272. Memorandum From the Assistant Secretary of Defense for International Security Affairs (Nutter) to Secretary of Defense Laird 1


  • President’s Decision on Aircraft for Israel

By memorandum of 28 December Dr. Kissinger has directed Secretary Rogers to initiate immediate discussions with Ambassador Rabin to conclude an agreement by the U.S. to deliver A–4s and F–4s on a regular monthly schedule beginning February 1972.2 In a footnote the memorandum indicates that the President received “without contradiction” Mrs. Meir’s request for delivery of three F–4s per month from [Page 968] February 1972 through December 1973—a total of 69 aircraft; and delivery of an additional 82 A–4s during the same period. We note, however, that the memorandum itself does not specify numbers of aircraft or a precise delivery schedule.

Dr. Kissinger’s directive raises several serious problems:

a. It was addressed to Secretary Rogers and not to yourself—yet it in effect gives away DoD assets.

b. As was the case in the August 1970 and December 1970 A–4 sales decisions, it is physically impossible for the Navy to begin delivery of A–4s by February 1972 in the configuration Israel insists on. Modification takes at least three to six months.

c. The only possible source for either A–4s or F–4s between now and November 1972 (for A–4s) and March of 1973 (for F–4s), when aircraft previously ordered for Israel become available, is to divert them from U.S. operational units. As has been repeatedly emphasized by the Air Force and Navy, and officially endorsed by the JCS, any diversion from short supply U.S. inventories would have a serious adverse impact on U.S. capabilities.

d. Mrs. Meir’s request is an inflated one, which exceeds Israel’s previous requests (by 24 F–4s) and clearly exceeds Israel’s short term requirements. As you will recall the Chiefs have already forwarded to you a carefully worked-out force modernization sales program for Israel, recommending sale of 63 F–4s and 60 A–4s through CY 1975, with all sales coming from new production. Attached is a summary chart showing Israel’s original and new requests, plus copies of the JCS proposal, and a proposal forwarded by Mr. Packard to Mr. Sisco show-ing how Israel’s original requests could be met from new production.3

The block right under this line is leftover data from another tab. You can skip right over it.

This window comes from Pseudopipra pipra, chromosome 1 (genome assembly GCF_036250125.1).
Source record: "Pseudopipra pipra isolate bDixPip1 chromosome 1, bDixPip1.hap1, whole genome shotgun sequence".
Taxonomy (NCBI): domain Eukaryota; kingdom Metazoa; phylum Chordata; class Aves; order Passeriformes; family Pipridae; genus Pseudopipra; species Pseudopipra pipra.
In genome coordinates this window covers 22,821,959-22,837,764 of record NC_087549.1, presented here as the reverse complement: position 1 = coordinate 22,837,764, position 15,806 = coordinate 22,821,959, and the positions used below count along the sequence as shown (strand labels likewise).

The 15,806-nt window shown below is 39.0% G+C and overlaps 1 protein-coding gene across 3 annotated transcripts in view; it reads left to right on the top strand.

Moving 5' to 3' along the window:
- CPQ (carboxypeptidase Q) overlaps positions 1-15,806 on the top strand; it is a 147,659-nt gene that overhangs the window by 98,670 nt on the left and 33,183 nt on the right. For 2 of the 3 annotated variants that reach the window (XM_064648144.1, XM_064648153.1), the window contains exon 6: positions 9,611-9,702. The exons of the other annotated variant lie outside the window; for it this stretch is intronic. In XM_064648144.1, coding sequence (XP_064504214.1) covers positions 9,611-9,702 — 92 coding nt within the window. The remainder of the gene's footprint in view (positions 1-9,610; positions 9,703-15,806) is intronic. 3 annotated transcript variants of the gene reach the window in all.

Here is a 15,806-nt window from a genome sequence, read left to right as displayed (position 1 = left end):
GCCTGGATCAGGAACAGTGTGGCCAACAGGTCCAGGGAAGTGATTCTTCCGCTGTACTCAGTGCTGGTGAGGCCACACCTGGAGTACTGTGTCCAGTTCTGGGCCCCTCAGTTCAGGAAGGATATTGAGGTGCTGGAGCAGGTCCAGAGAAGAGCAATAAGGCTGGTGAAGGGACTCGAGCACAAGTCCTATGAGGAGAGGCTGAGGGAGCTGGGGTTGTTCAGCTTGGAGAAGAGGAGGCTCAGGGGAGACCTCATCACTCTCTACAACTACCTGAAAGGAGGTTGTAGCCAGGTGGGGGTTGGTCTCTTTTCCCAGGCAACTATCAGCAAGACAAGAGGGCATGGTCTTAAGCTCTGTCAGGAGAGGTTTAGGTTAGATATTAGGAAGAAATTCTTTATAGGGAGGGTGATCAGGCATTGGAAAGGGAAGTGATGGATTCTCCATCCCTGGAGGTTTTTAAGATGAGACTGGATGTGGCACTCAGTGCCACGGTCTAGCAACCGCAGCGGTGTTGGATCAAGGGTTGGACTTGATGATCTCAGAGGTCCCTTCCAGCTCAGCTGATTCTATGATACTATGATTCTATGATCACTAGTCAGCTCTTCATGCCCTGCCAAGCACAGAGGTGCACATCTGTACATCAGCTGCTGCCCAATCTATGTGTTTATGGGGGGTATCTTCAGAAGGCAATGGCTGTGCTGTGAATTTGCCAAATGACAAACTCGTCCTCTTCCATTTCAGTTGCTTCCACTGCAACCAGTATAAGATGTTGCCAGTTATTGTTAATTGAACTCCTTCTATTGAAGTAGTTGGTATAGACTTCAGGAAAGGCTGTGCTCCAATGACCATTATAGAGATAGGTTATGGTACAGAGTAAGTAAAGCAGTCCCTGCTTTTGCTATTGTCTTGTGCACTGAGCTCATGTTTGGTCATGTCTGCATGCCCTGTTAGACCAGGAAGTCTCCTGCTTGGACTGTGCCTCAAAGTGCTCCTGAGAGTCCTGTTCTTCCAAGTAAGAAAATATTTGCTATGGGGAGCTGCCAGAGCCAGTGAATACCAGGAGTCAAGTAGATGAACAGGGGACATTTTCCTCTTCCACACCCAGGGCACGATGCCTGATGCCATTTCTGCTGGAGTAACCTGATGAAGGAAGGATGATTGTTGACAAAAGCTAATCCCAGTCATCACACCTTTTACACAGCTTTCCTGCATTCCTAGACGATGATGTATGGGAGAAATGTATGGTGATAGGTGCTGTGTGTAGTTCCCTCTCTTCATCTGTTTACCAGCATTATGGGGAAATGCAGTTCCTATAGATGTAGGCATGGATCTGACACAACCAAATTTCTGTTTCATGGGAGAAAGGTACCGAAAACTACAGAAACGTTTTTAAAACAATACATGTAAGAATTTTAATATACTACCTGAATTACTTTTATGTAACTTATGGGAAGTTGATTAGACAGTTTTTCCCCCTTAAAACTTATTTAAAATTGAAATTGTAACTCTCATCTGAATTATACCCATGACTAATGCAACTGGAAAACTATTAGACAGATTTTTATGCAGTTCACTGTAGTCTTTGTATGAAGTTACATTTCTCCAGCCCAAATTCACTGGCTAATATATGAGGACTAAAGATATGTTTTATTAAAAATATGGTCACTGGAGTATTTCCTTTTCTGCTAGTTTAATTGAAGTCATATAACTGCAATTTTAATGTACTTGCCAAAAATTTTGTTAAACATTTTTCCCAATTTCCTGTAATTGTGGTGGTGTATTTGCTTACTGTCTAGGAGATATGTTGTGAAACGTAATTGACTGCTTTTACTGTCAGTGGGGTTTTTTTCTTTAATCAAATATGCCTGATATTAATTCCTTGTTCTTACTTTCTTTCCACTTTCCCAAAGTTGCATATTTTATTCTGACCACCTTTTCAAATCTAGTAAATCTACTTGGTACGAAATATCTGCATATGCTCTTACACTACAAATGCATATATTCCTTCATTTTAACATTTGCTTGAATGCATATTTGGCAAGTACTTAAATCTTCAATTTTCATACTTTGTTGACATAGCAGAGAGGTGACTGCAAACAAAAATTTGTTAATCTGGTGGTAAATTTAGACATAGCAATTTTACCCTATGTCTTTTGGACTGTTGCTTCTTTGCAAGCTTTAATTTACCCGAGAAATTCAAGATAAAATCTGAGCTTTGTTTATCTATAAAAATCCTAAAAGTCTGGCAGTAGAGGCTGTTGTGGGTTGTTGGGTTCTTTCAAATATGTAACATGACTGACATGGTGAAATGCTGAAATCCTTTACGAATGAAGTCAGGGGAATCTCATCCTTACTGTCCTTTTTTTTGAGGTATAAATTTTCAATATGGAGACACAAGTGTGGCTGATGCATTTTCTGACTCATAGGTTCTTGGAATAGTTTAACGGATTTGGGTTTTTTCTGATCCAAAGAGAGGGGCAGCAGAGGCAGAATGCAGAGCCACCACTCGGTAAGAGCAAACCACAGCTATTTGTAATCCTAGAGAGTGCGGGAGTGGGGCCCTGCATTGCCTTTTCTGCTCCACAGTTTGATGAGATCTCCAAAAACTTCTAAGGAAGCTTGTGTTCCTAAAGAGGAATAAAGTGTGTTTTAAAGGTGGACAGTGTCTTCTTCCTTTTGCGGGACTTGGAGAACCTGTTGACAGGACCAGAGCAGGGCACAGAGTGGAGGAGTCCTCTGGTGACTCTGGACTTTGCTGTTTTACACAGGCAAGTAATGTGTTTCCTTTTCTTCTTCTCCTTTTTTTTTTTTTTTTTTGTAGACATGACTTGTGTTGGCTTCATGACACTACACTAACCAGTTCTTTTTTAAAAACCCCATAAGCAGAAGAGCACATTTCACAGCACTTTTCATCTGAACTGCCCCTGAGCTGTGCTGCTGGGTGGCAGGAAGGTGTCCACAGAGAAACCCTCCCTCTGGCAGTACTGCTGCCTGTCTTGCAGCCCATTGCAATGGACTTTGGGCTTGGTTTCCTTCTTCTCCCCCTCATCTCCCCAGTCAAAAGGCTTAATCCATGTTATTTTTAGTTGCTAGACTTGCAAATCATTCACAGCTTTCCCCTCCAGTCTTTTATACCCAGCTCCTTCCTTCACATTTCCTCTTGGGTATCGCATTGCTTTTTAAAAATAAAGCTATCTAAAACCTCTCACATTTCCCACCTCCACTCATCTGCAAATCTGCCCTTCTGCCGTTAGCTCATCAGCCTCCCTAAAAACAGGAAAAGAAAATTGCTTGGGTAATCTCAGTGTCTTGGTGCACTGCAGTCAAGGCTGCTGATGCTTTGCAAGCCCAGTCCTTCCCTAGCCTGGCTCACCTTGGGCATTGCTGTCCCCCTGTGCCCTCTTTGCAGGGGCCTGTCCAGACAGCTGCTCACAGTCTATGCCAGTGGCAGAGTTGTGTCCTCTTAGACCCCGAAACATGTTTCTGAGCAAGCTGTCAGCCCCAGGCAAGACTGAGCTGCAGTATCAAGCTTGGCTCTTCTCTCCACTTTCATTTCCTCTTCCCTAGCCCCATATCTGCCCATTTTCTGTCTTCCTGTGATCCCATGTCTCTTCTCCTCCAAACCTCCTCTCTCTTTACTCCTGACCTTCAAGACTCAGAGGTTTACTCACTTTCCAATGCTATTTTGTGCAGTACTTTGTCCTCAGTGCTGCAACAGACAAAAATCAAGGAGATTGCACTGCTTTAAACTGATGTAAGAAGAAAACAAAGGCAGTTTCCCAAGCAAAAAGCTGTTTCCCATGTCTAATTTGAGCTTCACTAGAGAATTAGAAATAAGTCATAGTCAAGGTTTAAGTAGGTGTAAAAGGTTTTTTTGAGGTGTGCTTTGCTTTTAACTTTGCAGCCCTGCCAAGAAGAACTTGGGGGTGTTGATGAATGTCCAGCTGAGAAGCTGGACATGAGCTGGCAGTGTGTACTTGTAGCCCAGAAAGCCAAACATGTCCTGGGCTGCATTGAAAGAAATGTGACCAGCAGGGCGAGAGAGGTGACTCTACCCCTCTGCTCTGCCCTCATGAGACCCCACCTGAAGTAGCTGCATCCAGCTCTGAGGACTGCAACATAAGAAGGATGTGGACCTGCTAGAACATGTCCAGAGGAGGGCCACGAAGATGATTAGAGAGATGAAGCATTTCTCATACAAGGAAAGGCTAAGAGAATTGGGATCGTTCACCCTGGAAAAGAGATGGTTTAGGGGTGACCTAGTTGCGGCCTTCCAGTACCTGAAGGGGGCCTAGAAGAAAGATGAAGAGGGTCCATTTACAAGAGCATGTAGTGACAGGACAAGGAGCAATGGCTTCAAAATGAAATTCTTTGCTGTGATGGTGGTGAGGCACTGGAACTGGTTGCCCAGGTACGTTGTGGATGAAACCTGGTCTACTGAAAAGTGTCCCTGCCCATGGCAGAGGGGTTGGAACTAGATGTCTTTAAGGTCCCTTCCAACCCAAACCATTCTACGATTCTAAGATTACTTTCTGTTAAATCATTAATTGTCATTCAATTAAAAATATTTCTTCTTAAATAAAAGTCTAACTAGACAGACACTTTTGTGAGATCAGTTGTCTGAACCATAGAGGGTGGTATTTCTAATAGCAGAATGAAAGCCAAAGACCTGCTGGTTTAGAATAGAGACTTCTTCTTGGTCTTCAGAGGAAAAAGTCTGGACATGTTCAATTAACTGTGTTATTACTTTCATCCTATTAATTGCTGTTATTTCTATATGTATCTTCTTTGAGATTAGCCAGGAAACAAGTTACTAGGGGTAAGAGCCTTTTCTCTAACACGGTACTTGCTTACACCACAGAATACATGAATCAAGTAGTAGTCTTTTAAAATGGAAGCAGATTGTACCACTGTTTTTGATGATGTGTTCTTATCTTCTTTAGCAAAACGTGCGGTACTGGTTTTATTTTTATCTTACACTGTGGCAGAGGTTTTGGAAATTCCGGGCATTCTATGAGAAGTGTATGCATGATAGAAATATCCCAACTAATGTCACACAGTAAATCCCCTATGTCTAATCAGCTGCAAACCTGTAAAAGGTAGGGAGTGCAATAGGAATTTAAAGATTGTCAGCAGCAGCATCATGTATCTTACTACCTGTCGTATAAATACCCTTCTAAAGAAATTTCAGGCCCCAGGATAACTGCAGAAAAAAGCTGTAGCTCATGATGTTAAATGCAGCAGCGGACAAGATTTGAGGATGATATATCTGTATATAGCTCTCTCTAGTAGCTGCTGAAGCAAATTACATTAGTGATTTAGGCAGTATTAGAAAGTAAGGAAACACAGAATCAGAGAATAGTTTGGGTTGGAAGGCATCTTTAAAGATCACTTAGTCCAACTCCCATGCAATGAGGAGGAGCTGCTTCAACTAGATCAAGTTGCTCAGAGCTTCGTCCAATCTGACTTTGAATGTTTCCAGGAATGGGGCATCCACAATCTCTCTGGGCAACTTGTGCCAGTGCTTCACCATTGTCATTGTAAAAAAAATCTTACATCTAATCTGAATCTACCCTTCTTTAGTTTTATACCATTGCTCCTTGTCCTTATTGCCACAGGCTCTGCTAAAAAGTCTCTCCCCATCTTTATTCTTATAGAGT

The Air Force, Navy and Chairman’s office are deeply concerned by the implications of Dr. Kissinger’s directive, as am I. The adverse consequences for U.S. force readiness and for our own national security objectives in the Middle East are obvious. Accordingly, I recommend that this subject be discussed with the principals concerned after Monday morning’s staff meeting.4 The Secretary of the Navy, Secretary of the Air Force, Chief of Naval Operations, Chief of Staff, Air Force and the Chairman will all be prepared to address the subject at that time. In the meantime, Air Force and Navy are preparing an assessment of the impact of the proposed program, together with various alternatives open to us. These will be available by Monday morning.

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Finally, I recommend you call Secretary Rogers 5 and ask that he delay meeting with Ambassador Rabin until you have had a chance to review Dr. Kissinger’s memorandum and prepare recommendations.

G. Warren Nutter
  1. Source: Washington National Records Center, OSD Files: FRC 330–76–0197, Box 66, Israel. Secret; Sensitive. A stamped notation on the memorandum reads: “Sec Def has seen, 2 Jan 1972.”
  2. Kissinger’s memorandum is attached but not printed.
  3. Attached but not printed.
  4. The minutes of the meeting, which occurred at 9:30 a.m. on January 3, 1972, are in the Washington National Records Center, OSD Files, DB–TS–99–006.
  5. According to a January 3 letter to Rogers from Laird, the two spoke on December 31, and after the conversation, the Secretary of Defense had his staff study the possibility of delivering aircraft to Israel beginning February 1972, as Meir had requested. Laird wrote: “It is our conclusion that we can, to a large measure, meet the delivery schedules requested by Mrs. Meir. However, based on our experience with the Israeli requests over the past months I believe some modifications to her stated schedule would be acceptable, and still be responsive to the President’s directive.” He attached Meir’s delivery schedule and the Department of Defense’s alternatives for Rogers to examine and argued that the alternative schedules would alleviate the “delivery and production problems” that the United States would encounter if it rigidly adhered to what Meir wanted. (Ibid., ISA Files: FRC 330–75–0155, Box 3, Israel) At a joint Department of State–Department of Defense meeting on January 4, Sisco approved “in principle” proposing the alternative schedules to Rabin, pending Rogers’s approval. (Ibid.)